Junior livestock competition goes online

Due to the ongoing response to the COVID-19 virus and the resulting closure of the Spokane County Fairgrounds, the 85th annual Junior Livestock Show of Spokane, originally scheduled for May 5-9, is being done online (virtually) instead of having an in-person competition. The accompanying market sale for this year is cancelled.Stock image of a woman walking next to a pig using a stick to guide the pig in a fairgrounds arena.

The Junior Livestock Show is a non-profit organization open to any member of 4-H or Future Farmers of America (FFA). In Washington, 4-H is overseen by Washington State University Extension. Participants in the show mostly come from Washington, Idaho, Oregon and Montana, though it is open to anyone in 4-H or FFA from anywhere in the U.S.

“We still wanted to do something for the kids, who have put so much time and effort into raising their animals,” said Lynn Cotter, Junior Livestock Show manager. “This is new for everyone, and we’re still working to figure out the logistics, but we’ll be ready to judge the competition on May 7.”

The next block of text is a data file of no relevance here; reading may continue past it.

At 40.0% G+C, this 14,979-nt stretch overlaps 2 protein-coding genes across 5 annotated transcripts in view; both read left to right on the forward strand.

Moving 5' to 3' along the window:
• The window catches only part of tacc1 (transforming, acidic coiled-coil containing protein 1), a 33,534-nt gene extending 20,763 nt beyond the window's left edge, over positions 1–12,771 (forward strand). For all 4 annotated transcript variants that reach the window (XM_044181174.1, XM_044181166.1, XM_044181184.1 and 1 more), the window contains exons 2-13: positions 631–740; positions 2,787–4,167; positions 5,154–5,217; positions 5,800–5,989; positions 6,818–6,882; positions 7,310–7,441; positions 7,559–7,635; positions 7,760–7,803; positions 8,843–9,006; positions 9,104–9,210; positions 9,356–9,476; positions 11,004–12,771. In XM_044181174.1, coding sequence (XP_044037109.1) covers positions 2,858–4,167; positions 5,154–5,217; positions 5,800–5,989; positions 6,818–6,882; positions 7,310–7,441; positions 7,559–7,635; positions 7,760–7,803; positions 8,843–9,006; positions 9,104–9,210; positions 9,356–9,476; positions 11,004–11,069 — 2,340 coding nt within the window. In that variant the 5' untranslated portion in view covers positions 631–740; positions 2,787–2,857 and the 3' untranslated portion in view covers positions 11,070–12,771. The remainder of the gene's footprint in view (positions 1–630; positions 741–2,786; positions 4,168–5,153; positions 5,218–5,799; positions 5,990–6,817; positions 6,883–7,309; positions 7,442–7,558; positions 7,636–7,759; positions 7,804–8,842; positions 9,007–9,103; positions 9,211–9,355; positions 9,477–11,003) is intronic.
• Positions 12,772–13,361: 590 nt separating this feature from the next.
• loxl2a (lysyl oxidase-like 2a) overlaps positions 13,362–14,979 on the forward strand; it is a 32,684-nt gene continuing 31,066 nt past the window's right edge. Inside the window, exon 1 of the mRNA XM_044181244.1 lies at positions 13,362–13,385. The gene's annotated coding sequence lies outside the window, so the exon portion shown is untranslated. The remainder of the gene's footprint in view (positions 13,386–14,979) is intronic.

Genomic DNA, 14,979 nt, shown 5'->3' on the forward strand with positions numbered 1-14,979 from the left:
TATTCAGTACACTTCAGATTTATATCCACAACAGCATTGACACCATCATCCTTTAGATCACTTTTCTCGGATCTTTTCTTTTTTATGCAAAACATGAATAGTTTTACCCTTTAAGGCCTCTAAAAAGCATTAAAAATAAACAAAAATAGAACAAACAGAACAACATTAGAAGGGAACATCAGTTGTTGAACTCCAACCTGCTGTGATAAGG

Instead of going to Spokane, participants will record a video of them with their animals. They’ll receive instructions on what angles to show, so their animals can be judged. Then they will submit those videos using a third-party company the show is contracting with.

“The kids won’t be able to meet up with or make new friends in person, but this will still allow them to experience the friendly competition that is a staple of the show,” Cotter said. “We talked with a similar show in Arizona that did this recently using the same technology we’ll use, and they had a phenomenal response. So we’re encouraged we’ll have a successful virtual show.”

The Spokane show will have judges that watch every video and award ribbons for top animals. Due to privacy concerns, the videos will not be posted publicly.

Since the market sale is cancelled, event organizers are asking anyone interested in purchasing an animal for meat to reach out to 4-H or to Cotter herself.

“These kids have to sell their animals themselves now, when they’d normally have an outlet at the market sale,” Cotter said. “So we’ll do everything we can to help them.”

For the most up to date information, please visit http://www.juniorshow.org/.